Significant Differences in Perception of Cognitive Impairment in Multiple Sclerosis


Clinician perceived cognitive performance was significantly predicted by multiple factors, including cognitive scores, physical disability, age, and depression.

Mark Gudesblatt, MD, neurologist, South Shore Neurologic Associates

Mark Gudesblatt, MD

Using a multi-domain, validated computerized test battery, results from a recently published study suggest that patients with multiple sclerosis (MS) and their clinicians significantly differ in their perceptions of the patient’s cognitive impairment (CI), and that the factors driving these perceptions vary.

Led by Mark Gudesblatt, MD, neurologist, South Shore Neurologic Associates, the study showed that objective cognitive scores and fatigue significantly predicted patients’ subjective cognitive complaints. In contrast, clinician perceived cognitive deficits were predicted by a combination of factors including the patient with MS’s objective cognitive scores, physical disability, age, and depression.

Gudesblatt et al concluded that, "Nonetheless, these factors influence both PwMS and clinicians in detecting the presence or absence of CI and should be considered as individual important aspects of managing the disease impact and monitoring for change but perception should not be relied upon solely and should be both validated and enhanced by incorporating an examiner independent quantitative multi-dimensional validated screening battery simply as part of routine care."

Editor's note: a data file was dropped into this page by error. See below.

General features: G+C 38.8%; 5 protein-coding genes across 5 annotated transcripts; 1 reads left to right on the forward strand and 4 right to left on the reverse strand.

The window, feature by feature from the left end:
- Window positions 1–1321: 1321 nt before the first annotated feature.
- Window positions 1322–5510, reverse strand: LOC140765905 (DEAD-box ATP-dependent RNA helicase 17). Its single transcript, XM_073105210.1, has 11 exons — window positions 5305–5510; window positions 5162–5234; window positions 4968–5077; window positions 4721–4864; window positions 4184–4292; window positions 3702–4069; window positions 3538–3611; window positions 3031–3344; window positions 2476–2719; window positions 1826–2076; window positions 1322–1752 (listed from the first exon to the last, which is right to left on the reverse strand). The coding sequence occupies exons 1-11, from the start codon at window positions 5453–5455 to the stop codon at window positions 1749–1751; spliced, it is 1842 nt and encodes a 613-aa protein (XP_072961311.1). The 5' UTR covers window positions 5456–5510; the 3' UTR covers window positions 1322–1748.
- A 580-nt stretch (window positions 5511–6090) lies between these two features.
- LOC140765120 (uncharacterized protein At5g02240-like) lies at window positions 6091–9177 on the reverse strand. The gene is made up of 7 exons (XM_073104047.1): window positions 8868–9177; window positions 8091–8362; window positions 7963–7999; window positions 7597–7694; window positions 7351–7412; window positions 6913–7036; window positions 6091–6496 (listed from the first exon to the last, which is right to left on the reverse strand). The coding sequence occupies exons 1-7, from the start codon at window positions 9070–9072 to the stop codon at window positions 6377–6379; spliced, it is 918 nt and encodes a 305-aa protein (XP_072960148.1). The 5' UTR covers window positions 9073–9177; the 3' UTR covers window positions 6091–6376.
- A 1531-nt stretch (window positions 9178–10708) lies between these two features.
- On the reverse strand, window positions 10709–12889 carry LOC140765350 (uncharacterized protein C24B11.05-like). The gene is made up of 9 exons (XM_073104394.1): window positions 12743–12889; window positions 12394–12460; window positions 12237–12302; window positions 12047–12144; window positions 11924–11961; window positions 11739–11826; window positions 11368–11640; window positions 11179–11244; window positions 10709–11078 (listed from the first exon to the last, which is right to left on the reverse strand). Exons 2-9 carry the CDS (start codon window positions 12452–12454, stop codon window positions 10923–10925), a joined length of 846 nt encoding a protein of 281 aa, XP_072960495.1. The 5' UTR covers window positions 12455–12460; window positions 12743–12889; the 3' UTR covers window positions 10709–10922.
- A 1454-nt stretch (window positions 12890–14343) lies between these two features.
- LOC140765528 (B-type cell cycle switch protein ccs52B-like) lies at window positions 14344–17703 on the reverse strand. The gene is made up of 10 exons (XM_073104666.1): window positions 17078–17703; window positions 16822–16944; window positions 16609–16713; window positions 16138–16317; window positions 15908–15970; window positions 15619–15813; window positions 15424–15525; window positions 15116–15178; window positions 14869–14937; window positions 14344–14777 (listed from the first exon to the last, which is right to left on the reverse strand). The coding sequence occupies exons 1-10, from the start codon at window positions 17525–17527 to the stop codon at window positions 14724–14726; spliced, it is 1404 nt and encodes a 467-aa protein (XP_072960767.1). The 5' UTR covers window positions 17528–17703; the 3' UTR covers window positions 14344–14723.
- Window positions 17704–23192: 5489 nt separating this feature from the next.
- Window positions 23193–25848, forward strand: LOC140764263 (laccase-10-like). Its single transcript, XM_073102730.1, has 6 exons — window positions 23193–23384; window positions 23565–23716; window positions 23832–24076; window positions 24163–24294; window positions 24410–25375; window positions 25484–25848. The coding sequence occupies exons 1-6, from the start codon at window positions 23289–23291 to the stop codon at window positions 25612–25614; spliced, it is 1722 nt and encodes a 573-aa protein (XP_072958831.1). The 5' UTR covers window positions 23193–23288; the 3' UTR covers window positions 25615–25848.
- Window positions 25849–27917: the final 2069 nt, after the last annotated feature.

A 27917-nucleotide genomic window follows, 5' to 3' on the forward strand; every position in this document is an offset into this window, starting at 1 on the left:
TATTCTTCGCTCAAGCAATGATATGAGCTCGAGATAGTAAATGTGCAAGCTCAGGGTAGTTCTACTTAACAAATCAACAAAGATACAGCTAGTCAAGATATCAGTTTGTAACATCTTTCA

The trial included 202 patients with MS ranging 20 to 88 years old, with 83% having no disability/minimal signs of disability. Twenty-five (12%) had global CI as determined by the global cognitive score (GCS). In addition to the NeuroTrax computerized multi-domain cognitive testing battery, patients self-reported measures of disease impact, fatigue, and depression, using the Multiple Sclerosis Impact Scale (MSIS-29), Modified Fatigue Impact Scale (MFIS), and Beck Depression Inventory (BDI-II), respectively. MS-related neurological disability was assessed through the Expanded Disability Status Scale (EDSS), an objective, but examiner dependent, measure used by healthcare providers.

In terms of perception of cognitive deficits, 78% (n = 158) of patients with MS reported noticing some level cognitive difficulties whereas 21% of clinicians predicted some degree of cognitive difficulties. Between the 2 groups, perceived cognitive deficits ratings were significantly different on Wilcoxon signed-rank test. Notably, patients with MS endorsed a higher severity of perceived cognitive deficits (mean difference [MD], 2.00; n = 202) compared with their clinicians (MD, 1.00; n = 202).

Reported CI in at least 1 domain was found in at least half (50.5%) of MS cohort. Among patients who showed impairment, clinicians perceived 160 (90.4%) of the 177 as having no cognitive impairment. For patient perceived cognitive deficits, positive predictive value (PPVs) were low across all cognitive domains, but was highest for memory (24.7%). Negative predictive values (NPVs) were highest for attention (97.6%) and GCS (90.9%). In comparison, PPVs were highest for memory (42.9%) and executive functioning (40.4%) and NPVs were highest for GCS (91.9%) and executive functioning (90.6%).